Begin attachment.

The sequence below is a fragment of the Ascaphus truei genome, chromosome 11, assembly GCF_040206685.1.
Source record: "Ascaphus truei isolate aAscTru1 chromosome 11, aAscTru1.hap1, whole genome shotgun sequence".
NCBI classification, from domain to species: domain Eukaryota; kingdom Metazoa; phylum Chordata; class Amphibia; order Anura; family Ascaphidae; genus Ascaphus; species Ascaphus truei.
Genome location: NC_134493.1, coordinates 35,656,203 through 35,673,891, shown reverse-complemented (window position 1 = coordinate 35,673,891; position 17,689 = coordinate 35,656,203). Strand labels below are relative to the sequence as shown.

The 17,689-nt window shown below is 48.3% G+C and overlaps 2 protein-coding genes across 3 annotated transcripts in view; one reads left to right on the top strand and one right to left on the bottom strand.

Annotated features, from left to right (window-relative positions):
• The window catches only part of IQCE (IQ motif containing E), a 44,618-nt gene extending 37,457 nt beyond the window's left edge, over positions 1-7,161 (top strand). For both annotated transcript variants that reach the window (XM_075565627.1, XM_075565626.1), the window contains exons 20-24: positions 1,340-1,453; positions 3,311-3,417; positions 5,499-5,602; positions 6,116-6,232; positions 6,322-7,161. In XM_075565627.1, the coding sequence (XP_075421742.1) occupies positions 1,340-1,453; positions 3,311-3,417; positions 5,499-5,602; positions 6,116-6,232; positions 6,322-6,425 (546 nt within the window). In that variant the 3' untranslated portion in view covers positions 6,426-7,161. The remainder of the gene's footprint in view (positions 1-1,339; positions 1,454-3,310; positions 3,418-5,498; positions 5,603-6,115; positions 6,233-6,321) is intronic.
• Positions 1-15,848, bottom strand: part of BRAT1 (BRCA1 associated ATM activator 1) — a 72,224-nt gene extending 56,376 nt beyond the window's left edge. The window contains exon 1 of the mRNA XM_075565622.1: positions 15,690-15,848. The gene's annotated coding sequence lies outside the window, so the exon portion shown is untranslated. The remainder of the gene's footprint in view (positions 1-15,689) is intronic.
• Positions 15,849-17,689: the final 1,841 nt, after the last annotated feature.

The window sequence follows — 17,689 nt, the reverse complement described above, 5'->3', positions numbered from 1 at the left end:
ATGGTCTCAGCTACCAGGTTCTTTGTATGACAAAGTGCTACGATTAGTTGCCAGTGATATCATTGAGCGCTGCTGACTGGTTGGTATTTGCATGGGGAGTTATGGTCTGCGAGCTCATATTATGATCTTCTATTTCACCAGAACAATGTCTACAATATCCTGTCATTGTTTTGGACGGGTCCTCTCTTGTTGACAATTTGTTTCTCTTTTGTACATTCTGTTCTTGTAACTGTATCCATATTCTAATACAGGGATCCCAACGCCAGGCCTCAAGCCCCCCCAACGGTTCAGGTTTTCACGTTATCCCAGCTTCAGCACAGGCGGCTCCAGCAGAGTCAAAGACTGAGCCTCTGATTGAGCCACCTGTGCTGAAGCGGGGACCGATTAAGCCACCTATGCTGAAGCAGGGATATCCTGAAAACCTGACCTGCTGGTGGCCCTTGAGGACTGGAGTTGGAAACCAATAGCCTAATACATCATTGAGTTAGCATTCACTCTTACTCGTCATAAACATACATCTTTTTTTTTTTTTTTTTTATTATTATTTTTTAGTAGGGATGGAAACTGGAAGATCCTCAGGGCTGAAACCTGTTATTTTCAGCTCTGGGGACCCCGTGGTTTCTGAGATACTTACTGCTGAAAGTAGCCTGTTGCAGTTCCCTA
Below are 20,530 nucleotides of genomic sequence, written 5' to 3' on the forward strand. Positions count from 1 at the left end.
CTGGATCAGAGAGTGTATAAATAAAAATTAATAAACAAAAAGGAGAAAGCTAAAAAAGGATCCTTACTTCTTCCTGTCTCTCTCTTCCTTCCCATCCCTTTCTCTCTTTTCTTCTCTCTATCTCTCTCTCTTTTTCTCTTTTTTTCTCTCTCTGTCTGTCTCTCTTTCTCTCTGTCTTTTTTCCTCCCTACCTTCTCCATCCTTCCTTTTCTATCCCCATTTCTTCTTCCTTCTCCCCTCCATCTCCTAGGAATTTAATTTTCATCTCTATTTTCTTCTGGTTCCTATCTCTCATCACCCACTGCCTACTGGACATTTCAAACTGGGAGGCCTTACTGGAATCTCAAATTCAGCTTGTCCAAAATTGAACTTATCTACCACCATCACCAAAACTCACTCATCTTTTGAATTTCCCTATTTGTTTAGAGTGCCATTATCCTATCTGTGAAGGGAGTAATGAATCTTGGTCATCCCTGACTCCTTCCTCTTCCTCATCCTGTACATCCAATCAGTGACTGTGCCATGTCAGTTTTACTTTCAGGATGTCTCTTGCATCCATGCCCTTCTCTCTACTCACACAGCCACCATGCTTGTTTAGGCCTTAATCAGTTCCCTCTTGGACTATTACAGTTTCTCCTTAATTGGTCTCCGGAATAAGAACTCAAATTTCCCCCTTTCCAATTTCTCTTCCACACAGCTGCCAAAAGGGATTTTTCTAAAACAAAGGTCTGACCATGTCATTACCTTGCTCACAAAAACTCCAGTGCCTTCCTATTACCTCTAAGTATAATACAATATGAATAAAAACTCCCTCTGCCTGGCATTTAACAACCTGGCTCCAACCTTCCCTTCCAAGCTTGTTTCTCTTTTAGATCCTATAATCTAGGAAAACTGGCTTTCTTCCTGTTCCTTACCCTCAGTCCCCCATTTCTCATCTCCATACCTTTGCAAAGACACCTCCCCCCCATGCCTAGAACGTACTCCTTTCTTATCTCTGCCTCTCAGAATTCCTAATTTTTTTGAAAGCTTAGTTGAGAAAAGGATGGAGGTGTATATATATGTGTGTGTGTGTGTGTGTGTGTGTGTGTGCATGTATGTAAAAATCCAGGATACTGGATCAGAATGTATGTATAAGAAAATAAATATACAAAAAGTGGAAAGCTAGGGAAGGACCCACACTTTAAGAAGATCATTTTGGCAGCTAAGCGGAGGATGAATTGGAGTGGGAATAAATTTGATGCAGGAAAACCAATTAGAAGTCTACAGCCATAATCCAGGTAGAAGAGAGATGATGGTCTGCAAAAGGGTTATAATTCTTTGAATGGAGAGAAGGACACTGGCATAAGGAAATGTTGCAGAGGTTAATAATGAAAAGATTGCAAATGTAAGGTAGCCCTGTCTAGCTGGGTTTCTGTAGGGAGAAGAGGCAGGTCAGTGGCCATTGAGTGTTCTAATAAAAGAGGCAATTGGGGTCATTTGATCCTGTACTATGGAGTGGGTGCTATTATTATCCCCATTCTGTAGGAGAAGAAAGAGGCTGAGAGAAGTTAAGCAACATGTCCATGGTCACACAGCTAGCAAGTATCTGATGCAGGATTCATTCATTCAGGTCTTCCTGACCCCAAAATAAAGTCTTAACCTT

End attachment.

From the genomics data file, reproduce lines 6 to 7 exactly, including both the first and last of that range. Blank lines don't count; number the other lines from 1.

Annotated features, from left to right (window-relative positions):
• The window catches only part of IQCE (IQ motif containing E), a 44,618-nt gene extending 37,457 nt beyond the window's left edge, over positions 1-7,161 (top strand). For both annotated transcript variants that reach the window (XM_075565627.1, XM_075565626.1), the window contains exons 20-24: positions 1,340-1,453; positions 3,311-3,417; positions 5,499-5,602; positions 6,116-6,232; positions 6,322-7,161. In XM_075565627.1, the coding sequence (XP_075421742.1) occupies positions 1,340-1,453; positions 3,311-3,417; positions 5,499-5,602; positions 6,116-6,232; positions 6,322-6,425 (546 nt within the window). In that variant the 3' untranslated portion in view covers positions 6,426-7,161. The remainder of the gene's footprint in view (positions 1-1,339; positions 1,454-3,310; positions 3,418-5,498; positions 5,603-6,115; positions 6,233-6,321) is intronic.